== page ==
Stanley High wrote his biography of Billy Graham in order to tell the story of the man, but I think he achieved something that he did not intend. His book brings out in a striking way the spiritual poverty of Protestantism - I might almost say its spiritual destitution. The severed branches have lost the vital sap of life and are slowly dying. Four hundred years ago and more the "Reformed Churches" abandoned almost all the means of sanctification that Our Lord committed to His Church. For a long time a sense of religion and a deep faith in the Bible kept a certain amount of life in the separated groups, but today millions upon millions of people are starving spiritually, and their ministers lack the means of satisfying their hunger.
This is not just an impression that I have formed from reading the book. The fact is made very clear. First, Mr. High himself quotes without question the assertion of an article in the Christian Century: ". . . something close to spiritual famine exists among large sections of our population" (p. 143). Later he refers to evidence which, he says, "seems to me to bear out Billy Graham's contention that today's most nearly universal ill is spiritual hunger" (p. 217). On the next page Mr. High asserts that "this spiritual hunger which Billy Graham finds wherever he goes reaches, also, into the churches and includes, there, not only church members, but often the clergy." On page 189 Mr. High quotes Ruth Graham as writing during a Graham "crusade" on the Continent: "There is such hunger here in Germany." At the end of his Far Eastern tour Billy Graham wrote in his diary that spiritual hunger "is the greatest common denominator among all people" (High, p. 197).
At the end of the "All-Scotland Crusade" in 1955 this young American "evangelist" was able to address a gathering of one thousand ministers "representing every segment of Scottish Protestantism - from Episcopalians and the Church of Scotland to so-called 'splinter groups' - the largest gathering of its kind assembled in Scotland" (High, p. 220). If we recall the one-time stampeding fervour of Scottish Calvinism, this meeting is surely one of the most remarkable spectacles of all time!
Billy Graham asks people to come forward and accept Christ as their Saviour - to profess their belief that He has forgiven their sins and that they are now "saved." Certainly, he does ask for a whole-hearted surrender to Christ, but, still, it is only that more or less emotional act of trust that he demands. We cannot possibly be satisfied with anything like this, especially as it is founded on the fundamental Reformation heresy of justification by faith alone and the "revivalist" heresy of being then and there "saved" by "conversion."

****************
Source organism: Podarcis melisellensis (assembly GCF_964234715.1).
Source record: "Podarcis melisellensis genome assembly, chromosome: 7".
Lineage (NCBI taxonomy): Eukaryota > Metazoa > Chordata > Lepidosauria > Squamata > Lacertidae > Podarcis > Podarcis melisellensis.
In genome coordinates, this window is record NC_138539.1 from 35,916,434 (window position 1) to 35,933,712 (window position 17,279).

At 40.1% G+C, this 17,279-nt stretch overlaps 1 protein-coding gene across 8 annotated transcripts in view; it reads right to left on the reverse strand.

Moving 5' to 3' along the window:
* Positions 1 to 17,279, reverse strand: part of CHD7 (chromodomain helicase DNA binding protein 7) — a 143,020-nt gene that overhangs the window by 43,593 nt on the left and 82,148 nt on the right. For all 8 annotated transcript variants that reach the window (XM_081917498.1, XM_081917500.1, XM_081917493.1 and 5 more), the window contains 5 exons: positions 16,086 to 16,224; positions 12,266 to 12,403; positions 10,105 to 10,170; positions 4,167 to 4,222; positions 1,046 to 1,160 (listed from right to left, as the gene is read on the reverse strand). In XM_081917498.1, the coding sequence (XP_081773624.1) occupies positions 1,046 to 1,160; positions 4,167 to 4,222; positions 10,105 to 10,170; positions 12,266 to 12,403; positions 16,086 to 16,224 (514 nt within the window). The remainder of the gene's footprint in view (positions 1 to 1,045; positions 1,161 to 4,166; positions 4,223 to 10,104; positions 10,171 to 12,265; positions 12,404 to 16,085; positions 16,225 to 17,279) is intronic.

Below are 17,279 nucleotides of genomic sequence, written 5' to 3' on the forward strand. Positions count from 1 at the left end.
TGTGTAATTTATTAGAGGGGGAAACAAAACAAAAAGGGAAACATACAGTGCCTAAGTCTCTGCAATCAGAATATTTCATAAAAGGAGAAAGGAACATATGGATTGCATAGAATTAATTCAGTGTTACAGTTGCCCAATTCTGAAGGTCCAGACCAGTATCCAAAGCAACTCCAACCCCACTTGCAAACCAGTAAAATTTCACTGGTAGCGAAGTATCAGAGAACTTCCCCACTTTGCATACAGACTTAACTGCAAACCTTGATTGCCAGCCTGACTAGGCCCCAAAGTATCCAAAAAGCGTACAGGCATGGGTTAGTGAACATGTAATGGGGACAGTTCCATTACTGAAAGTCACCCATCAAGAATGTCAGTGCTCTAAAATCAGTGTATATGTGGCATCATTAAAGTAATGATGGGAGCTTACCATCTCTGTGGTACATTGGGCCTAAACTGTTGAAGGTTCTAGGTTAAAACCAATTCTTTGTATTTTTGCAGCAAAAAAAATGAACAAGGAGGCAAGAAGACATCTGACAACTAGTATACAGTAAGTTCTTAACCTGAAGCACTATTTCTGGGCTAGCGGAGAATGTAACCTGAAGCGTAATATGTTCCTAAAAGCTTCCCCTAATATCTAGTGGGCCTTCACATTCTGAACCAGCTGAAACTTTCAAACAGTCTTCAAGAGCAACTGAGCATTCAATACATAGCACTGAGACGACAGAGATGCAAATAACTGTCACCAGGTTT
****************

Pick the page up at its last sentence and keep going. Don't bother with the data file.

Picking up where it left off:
Mr. Graham is convinced that what he says is true. Is he right? If we take some of the most fundamental doctrines of Christianity individually - the Unity and Trinity of God, the Incarnation, the Redemptive Death and Resurrection of Christ - it may be said that Mr. Graham's views are generally correct. If we look rather at the terms of reference, so to say, which form the assumptions, tacit or explicit, of his "message", we must condemn the over-all picture. For example, it is true that Our Lord died to save us. It is not true that He wanted to save us in Billy Graham's way. Again, it is true that Our Lord founded a Church. It is not true that He founded the kind of Church Mr. Graham describes in Peace With God (p. 161) and calls "the Church" in all his sermons. The Church of Christ and Billy Graham's "Church" have as little in common as a cathedral has with a heap of loose stones.
Further, Mr. Graham's theological position is that of the Reformation. In Peace With God he assures us that the Bible "has no need for special interpretation" (p. 19). In the next sermon he asks: "Has God designated any one person here on earth to speak with final authority about Him?" (p. 23). He answers "No" to this question and goes on to speak of the various ways in which men have sought to know God. He then asks: "By which of these self-appointed authorities are we to be guided?" (p. 24). He answers that in the Bible "we have the correct answer" (Peace p.24).
The Bible, Mr. Graham, is a collection of written documents. You and millions of others take your theology from these documents and you do not agree among yourselves. The Bible cannot raise its voice in protest. You would say, of course, that you are not one of those "self-appointed authorities" to whom you refer. Your authority is, you claim, the Bible.
But the Bible gives no authority to anyone. You, therefore, are, in fact, a self-appointed authority on what the Bible teaches and you make some bad mistakes. Two examples will be enough to prove this.
First, there is Mr. Graham's teaching on how to become Christians. It is a comparatively simple matter, according to him.
"Conversion" does it, he says. He describes this "conversion" as "conscious acceptance of Christ as personal Saviour" (Peace, p. 94). Three elements are involved in being converted: "repentance, faith and regeneration" (p. 100). On page 115 this faith is described as "utter confidence." The following page reveals that faith involves knowledge. How much? Mr. Graham replies: "Just to know that you are a sinner and that Christ died for you is enough knowledge." Yet on page 131 Mr. Graham quotes Hebrews 9:6, which says: "He that comes to God must believe that He is, and that He is a rewarder of them that diligently seek Him."